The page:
There are three appendices. The first discusses the long tradition of “upside‐down language” (language that is absurd, paradoxical, and impenetrable) in India, and the interpretation of Kabir's upside‐down songs. The second gives notes on metre and rhyme. The third gives details of versions and editions of the Bījak and errors in the Hindi edition.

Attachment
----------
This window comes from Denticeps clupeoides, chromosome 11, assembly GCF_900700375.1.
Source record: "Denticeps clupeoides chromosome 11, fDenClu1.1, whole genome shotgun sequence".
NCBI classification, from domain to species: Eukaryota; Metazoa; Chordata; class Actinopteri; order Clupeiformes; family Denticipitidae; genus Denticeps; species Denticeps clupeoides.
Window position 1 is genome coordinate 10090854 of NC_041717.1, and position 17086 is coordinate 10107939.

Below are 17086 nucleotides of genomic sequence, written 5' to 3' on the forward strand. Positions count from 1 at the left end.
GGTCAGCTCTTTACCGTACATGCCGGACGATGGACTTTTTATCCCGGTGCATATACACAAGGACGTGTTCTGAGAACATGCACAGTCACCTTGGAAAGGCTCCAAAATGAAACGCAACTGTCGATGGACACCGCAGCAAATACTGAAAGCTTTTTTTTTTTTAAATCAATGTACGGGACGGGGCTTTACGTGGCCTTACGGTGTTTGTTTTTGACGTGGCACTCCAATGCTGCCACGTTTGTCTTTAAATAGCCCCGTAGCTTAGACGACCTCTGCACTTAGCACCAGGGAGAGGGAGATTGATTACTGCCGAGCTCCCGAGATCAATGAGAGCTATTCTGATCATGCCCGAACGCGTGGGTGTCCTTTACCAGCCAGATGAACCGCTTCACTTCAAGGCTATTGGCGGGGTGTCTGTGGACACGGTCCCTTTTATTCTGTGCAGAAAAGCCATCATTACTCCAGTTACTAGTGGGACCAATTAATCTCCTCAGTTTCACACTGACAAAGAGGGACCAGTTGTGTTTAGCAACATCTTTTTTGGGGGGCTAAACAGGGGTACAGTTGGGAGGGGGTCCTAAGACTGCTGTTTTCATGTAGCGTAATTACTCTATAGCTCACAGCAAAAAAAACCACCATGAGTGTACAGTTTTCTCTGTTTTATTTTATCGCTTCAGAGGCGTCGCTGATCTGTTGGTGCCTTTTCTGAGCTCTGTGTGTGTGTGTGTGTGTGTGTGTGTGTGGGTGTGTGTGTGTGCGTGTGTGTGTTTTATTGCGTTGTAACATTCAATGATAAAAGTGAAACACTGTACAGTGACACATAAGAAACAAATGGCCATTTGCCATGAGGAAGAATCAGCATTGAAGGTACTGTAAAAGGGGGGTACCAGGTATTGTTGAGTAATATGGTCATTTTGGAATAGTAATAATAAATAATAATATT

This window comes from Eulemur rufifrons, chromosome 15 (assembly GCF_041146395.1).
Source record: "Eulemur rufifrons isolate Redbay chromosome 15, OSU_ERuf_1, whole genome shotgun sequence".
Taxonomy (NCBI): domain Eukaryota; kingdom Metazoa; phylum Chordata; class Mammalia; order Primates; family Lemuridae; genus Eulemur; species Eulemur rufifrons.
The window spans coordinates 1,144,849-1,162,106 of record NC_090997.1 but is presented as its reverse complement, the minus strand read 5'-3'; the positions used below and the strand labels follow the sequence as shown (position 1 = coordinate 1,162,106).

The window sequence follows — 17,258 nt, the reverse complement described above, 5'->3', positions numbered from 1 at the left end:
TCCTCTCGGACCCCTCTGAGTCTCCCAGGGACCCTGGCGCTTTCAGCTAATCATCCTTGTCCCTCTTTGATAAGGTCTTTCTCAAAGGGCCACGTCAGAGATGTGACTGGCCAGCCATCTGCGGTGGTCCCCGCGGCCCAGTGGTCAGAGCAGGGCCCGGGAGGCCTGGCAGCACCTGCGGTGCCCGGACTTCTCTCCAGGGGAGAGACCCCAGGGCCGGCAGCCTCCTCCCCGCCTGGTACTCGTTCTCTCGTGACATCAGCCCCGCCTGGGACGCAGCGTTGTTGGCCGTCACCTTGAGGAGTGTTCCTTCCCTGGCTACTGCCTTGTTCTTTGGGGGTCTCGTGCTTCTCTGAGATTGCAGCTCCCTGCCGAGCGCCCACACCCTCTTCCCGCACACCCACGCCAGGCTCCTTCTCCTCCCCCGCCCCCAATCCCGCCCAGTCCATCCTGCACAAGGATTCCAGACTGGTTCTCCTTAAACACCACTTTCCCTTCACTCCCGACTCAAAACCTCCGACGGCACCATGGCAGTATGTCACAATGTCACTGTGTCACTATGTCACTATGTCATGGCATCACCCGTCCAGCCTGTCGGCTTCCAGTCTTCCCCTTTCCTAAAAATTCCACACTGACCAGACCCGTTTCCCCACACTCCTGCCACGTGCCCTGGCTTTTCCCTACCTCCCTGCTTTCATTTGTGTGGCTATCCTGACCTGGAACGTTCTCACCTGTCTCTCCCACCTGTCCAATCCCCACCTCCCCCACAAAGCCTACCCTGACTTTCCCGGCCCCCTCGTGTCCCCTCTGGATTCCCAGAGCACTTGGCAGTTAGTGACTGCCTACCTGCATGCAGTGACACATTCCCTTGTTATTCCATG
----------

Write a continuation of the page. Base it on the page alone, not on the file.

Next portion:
British Academy Scholarship Online requires a subscription or purchase to access the full text of books within the service. Public users can however freely search the site and view the abstracts and keywords for each book and chapter.
If you think you should have access to this title, please contact your librarian.
To troubleshoot, please check our FAQs , and if you can't find the answer there, please contact us.